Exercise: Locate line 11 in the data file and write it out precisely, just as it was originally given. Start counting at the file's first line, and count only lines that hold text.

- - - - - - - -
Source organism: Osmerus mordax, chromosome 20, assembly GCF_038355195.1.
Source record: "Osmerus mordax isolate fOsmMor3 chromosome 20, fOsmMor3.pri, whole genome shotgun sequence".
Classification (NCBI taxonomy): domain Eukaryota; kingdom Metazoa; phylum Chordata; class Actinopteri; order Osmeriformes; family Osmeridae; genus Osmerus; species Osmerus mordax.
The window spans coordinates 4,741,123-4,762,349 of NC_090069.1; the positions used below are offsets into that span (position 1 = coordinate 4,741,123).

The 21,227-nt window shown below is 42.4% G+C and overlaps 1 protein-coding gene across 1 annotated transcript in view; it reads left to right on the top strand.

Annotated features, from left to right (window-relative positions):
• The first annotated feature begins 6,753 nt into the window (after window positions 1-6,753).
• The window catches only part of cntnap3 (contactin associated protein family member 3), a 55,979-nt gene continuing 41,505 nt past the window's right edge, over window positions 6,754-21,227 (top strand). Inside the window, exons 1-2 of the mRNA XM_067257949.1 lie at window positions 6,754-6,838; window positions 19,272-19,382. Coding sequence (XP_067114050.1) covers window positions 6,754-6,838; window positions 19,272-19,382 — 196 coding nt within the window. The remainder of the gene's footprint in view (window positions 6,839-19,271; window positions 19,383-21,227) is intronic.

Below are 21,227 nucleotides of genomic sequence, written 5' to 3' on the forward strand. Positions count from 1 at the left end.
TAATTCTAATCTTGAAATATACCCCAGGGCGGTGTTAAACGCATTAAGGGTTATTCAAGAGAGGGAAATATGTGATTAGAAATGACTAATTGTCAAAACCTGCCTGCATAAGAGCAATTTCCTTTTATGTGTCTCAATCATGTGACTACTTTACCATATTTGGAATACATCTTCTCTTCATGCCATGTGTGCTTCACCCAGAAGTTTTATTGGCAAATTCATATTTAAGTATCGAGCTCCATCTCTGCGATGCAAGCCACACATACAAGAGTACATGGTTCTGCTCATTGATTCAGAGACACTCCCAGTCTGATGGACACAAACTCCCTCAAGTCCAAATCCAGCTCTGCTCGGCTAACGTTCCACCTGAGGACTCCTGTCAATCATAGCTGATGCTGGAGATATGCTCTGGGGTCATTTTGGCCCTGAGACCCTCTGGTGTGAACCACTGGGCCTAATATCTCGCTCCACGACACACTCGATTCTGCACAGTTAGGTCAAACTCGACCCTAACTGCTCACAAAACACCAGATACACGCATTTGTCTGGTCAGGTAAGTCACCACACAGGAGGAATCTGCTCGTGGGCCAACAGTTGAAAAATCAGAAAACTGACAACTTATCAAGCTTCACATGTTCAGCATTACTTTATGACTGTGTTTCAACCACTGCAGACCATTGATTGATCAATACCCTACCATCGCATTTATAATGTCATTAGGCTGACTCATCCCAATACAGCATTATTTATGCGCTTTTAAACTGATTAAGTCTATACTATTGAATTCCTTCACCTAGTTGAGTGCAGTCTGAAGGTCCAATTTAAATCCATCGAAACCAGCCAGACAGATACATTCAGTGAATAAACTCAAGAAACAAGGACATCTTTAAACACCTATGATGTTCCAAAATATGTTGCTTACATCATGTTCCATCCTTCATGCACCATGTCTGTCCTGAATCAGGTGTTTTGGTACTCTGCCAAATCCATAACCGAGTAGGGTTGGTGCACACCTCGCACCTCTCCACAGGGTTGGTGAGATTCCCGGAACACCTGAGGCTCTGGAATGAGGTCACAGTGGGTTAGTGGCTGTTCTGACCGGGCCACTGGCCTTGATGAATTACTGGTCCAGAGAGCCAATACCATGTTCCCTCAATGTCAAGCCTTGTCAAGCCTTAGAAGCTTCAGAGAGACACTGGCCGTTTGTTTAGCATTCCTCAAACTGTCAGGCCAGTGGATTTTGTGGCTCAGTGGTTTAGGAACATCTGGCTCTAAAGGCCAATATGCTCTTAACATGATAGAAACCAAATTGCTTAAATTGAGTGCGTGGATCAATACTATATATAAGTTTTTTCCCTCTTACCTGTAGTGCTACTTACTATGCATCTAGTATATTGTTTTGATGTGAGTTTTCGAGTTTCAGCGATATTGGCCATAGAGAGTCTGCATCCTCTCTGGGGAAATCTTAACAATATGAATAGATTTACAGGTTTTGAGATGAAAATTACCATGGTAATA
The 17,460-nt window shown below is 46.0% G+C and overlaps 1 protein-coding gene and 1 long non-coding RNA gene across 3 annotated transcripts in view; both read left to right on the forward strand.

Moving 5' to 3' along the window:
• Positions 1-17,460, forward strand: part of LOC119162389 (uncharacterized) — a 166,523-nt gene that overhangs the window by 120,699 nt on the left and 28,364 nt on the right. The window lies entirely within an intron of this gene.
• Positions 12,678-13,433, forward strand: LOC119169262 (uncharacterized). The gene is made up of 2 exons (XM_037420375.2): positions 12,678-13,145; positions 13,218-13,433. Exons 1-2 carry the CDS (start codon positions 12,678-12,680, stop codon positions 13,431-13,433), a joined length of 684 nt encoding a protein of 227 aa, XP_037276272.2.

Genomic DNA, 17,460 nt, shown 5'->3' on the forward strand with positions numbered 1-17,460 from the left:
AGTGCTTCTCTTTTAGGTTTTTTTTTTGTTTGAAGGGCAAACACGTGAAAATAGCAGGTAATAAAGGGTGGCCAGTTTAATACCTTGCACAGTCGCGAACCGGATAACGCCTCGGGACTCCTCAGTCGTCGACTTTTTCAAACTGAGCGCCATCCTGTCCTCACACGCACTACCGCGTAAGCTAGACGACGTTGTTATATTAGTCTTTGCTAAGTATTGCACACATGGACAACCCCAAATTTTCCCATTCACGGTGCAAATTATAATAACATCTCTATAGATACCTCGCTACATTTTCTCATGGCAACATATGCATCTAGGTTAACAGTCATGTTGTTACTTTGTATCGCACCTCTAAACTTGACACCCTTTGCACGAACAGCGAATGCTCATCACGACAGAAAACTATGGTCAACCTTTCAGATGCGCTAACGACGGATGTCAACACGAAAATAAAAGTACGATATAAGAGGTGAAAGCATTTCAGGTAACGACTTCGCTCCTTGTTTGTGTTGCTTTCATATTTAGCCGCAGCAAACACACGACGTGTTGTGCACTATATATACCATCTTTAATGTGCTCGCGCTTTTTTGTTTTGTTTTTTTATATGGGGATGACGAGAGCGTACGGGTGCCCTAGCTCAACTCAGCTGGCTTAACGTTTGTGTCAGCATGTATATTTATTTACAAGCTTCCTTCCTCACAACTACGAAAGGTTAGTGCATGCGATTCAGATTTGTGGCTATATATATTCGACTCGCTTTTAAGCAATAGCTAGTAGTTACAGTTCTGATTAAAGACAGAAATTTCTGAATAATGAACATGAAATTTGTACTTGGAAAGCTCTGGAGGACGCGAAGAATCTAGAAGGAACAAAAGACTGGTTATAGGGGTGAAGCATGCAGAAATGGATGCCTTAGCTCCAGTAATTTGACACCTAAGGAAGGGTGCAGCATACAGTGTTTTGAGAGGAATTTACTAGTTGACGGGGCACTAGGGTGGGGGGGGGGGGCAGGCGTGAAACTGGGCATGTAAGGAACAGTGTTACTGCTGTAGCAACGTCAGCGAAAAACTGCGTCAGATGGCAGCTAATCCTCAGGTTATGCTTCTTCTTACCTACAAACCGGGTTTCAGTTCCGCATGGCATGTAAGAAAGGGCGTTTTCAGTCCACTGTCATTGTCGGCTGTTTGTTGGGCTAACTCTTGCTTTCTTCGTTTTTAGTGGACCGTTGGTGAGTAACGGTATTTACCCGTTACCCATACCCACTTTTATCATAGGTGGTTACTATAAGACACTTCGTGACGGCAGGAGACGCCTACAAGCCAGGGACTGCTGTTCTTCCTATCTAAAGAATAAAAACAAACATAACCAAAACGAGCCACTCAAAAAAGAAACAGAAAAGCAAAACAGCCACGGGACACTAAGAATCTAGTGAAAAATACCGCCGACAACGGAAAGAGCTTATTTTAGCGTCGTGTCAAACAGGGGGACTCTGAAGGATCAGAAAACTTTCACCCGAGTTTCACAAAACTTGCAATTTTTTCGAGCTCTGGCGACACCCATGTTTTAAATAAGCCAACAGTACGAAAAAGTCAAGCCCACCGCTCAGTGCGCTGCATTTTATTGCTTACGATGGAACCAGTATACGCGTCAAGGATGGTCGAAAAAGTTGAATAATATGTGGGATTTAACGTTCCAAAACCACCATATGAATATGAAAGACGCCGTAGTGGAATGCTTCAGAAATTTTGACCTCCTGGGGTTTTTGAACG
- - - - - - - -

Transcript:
The 17,460-nt window shown below is 46.0% G+C and overlaps 1 protein-coding gene and 1 long non-coding RNA gene across 3 annotated transcripts in view; both read left to right on the forward strand.